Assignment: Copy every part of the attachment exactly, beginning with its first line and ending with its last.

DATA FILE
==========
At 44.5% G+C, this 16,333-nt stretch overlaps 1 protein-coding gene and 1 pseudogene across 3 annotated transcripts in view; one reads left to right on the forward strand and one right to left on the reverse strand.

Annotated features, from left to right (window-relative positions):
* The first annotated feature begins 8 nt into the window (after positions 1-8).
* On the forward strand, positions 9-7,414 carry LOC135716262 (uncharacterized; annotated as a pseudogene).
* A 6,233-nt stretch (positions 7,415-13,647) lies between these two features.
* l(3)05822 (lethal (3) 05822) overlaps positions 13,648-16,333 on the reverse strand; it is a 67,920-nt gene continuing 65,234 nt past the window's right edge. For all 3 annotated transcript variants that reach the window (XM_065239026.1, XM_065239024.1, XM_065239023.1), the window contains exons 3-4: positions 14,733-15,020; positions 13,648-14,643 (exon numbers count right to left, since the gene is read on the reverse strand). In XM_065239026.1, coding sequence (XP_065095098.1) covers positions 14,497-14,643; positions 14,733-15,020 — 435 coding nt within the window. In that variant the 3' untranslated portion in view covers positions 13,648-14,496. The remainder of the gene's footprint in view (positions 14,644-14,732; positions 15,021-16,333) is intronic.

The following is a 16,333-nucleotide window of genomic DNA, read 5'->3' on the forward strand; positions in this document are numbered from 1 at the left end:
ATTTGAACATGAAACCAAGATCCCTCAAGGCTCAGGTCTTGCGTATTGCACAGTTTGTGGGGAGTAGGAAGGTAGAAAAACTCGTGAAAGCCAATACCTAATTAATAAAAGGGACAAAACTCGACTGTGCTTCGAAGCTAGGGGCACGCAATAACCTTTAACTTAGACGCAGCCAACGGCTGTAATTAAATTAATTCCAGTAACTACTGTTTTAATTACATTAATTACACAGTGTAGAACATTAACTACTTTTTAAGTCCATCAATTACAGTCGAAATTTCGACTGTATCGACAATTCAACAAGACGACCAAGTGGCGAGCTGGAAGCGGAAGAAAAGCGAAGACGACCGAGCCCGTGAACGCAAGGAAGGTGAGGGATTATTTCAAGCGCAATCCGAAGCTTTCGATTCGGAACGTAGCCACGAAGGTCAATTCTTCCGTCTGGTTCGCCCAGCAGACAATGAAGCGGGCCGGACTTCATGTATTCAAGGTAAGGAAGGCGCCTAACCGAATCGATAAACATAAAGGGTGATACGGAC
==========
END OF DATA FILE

At 44.5% G+C, this 16,333-nt stretch overlaps 1 protein-coding gene and 1 pseudogene across 3 annotated transcripts in view; one reads left to right on the forward strand and one right to left on the reverse strand.

Annotated features, from left to right (window-relative positions):
* The first annotated feature begins 8 nt into the window (after positions 1-8).
* On the forward strand, positions 9-7,414 carry LOC135716262 (uncharacterized; annotated as a pseudogene).
* A 6,233-nt stretch (positions 7,415-13,647) lies between these two features.
* l(3)05822 (lethal (3) 05822) overlaps positions 13,648-16,333 on the reverse strand; it is a 67,920-nt gene continuing 65,234 nt past the window's right edge. For all 3 annotated transcript variants that reach the window (XM_065239026.1, XM_065239024.1, XM_065239023.1), the window contains exons 3-4: positions 14,733-15,020; positions 13,648-14,643 (exon numbers count right to left, since the gene is read on the reverse strand). In XM_065239026.1, coding sequence (XP_065095098.1) covers positions 14,497-14,643; positions 14,733-15,020 — 435 coding nt within the window. In that variant the 3' untranslated portion in view covers positions 13,648-14,496. The remainder of the gene's footprint in view (positions 14,644-14,732; positions 15,021-16,333) is intronic.

The following is a 16,333-nucleotide window of genomic DNA, read 5'->3' on the forward strand; positions in this document are numbered from 1 at the left end:
ATTTGAACATGAAACCAAGATCCCTCAAGGCTCAGGTCTTGCGTATTGCACAGTTTGTGGGGAGTAGGAAGGTAGAAAAACTCGTGAAAGCCAATACCTAATTAATAAAAGGGACAAAACTCGACTGTGCTTCGAAGCTAGGGGCACGCAATAACCTTTAACTTAGACGCAGCCAACGGCTGTAATTAAATTAATTCCAGTAACTACTGTTTTAATTACATTAATTACACAGTGTAGAACATTAACTACTTTTTAAGTCCATCAATTACAGTCGAAATTTCGACTGTATCGACAATTCAACAAGACGACCAAGTGGCGAGCTGGAAGCGGAAGAAAAGCGAAGACGACCGAGCCCGTGAACGCAAGGAAGGTGAGGGATTATTTCAAGCGCAATCCGAAGCTTTCGATTCGGAACGTAGCCACGAAGGTCAATTCTTCCGTCTGGTTCGCCCAGCAGACAATGAAGCGGGCCGGACTTCATGTATTCAAGGTAAGGAAGGCGCCTAACCGAATCGATAAACATAAAGGGTGATACGGAC